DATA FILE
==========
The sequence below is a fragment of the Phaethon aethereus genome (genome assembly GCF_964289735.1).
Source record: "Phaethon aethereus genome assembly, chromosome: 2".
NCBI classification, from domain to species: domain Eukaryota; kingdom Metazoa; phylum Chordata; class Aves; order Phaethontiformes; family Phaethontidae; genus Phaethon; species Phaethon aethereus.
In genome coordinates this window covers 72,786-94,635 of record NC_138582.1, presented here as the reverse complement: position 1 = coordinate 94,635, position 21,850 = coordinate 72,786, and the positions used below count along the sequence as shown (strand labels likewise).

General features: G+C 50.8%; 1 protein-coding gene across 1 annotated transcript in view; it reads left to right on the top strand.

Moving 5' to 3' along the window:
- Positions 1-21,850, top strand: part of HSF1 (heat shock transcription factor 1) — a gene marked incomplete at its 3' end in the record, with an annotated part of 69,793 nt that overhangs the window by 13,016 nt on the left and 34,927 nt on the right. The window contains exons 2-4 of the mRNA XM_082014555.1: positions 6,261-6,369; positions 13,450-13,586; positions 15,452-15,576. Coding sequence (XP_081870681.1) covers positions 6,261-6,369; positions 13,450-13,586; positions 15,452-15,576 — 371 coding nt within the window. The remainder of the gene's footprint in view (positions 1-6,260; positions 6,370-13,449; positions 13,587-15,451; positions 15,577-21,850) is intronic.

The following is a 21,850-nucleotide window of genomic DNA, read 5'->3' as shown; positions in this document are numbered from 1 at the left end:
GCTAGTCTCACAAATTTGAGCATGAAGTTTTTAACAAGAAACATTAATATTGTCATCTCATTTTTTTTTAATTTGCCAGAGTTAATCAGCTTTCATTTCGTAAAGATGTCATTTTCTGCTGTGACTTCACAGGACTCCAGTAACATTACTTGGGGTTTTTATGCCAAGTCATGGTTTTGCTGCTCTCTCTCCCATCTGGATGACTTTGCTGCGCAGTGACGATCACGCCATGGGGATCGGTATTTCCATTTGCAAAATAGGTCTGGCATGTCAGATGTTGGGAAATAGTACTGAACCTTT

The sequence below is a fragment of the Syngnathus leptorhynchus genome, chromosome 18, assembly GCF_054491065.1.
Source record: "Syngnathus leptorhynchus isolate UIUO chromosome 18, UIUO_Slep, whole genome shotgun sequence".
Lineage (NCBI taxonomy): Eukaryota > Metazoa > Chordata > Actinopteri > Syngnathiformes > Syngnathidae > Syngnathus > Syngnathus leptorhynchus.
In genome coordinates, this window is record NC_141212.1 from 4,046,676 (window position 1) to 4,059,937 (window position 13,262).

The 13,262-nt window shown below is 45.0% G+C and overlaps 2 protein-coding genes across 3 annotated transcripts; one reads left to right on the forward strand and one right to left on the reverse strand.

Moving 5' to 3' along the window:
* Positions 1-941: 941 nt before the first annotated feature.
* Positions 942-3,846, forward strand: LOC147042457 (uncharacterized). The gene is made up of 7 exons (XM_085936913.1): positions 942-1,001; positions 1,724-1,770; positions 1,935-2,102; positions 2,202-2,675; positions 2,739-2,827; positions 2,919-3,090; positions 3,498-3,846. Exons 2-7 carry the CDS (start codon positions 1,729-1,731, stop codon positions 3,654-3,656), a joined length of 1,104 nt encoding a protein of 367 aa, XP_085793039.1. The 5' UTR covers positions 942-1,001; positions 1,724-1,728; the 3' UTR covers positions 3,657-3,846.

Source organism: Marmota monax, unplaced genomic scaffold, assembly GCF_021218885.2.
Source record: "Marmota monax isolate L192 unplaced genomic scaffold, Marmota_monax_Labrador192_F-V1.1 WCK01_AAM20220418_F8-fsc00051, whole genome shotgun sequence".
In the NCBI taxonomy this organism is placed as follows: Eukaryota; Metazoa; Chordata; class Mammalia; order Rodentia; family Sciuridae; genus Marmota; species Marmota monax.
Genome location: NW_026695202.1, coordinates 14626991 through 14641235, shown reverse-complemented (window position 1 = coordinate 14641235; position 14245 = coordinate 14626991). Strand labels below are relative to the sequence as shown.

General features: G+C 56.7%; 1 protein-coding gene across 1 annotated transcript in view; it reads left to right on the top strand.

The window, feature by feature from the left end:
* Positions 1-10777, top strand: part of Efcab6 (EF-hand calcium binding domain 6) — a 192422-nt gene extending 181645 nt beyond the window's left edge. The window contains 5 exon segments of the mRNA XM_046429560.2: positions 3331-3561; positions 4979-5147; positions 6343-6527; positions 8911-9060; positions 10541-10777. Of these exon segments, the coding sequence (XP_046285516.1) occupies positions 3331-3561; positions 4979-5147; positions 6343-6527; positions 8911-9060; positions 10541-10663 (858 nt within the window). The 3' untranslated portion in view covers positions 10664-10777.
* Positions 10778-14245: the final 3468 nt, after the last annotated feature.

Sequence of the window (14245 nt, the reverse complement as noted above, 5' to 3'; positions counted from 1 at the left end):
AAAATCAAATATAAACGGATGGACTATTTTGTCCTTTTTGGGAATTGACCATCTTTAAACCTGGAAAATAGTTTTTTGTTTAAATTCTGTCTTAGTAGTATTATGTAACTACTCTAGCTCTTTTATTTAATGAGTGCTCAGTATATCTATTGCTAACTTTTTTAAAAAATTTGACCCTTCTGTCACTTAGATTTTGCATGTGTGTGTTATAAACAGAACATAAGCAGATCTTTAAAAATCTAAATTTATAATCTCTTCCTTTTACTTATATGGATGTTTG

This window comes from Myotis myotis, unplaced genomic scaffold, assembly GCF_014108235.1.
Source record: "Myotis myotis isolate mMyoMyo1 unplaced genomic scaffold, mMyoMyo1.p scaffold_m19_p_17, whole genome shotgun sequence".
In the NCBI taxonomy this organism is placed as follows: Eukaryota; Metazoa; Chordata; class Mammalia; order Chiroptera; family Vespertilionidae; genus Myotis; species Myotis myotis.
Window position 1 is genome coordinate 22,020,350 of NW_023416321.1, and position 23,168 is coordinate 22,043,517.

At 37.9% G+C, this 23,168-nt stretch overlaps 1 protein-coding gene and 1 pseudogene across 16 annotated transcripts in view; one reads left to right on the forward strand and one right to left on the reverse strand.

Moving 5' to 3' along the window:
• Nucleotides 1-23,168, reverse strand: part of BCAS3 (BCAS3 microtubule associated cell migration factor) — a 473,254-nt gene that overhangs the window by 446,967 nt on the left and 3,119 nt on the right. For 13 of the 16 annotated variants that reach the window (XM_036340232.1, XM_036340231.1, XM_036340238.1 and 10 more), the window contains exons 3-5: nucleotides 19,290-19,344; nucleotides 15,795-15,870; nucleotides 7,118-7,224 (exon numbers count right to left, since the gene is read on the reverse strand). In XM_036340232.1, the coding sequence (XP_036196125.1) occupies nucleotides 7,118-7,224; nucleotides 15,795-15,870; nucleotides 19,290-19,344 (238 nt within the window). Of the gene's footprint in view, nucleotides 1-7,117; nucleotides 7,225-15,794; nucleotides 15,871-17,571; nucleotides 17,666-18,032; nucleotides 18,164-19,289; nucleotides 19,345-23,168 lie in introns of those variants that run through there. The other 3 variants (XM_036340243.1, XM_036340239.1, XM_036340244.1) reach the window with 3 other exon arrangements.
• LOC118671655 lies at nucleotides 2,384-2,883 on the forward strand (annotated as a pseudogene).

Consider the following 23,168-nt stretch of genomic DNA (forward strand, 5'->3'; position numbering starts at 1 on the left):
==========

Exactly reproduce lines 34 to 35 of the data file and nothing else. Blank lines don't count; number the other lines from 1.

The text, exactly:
• Nucleotides 1-23,168, reverse strand: part of BCAS3 (BCAS3 microtubule associated cell migration factor) — a 473,254-nt gene that overhangs the window by 446,967 nt on the left and 3,119 nt on the right. For 13 of the 16 annotated variants that reach the window (XM_036340232.1, XM_036340231.1, XM_036340238.1 and 10 more), the window contains exons 3-5: nucleotides 19,290-19,344; nucleotides 15,795-15,870; nucleotides 7,118-7,224 (exon numbers count right to left, since the gene is read on the reverse strand). In XM_036340232.1, the coding sequence (XP_036196125.1) occupies nucleotides 7,118-7,224; nucleotides 15,795-15,870; nucleotides 19,290-19,344 (238 nt within the window). Of the gene's footprint in view, nucleotides 1-7,117; nucleotides 7,225-15,794; nucleotides 15,871-17,571; nucleotides 17,666-18,032; nucleotides 18,164-19,289; nucleotides 19,345-23,168 lie in introns of those variants that run through there. The other 3 variants (XM_036340243.1, XM_036340239.1, XM_036340244.1) reach the window with 3 other exon arrangements.
• LOC118671655 lies at nucleotides 2,384-2,883 on the forward strand (annotated as a pseudogene).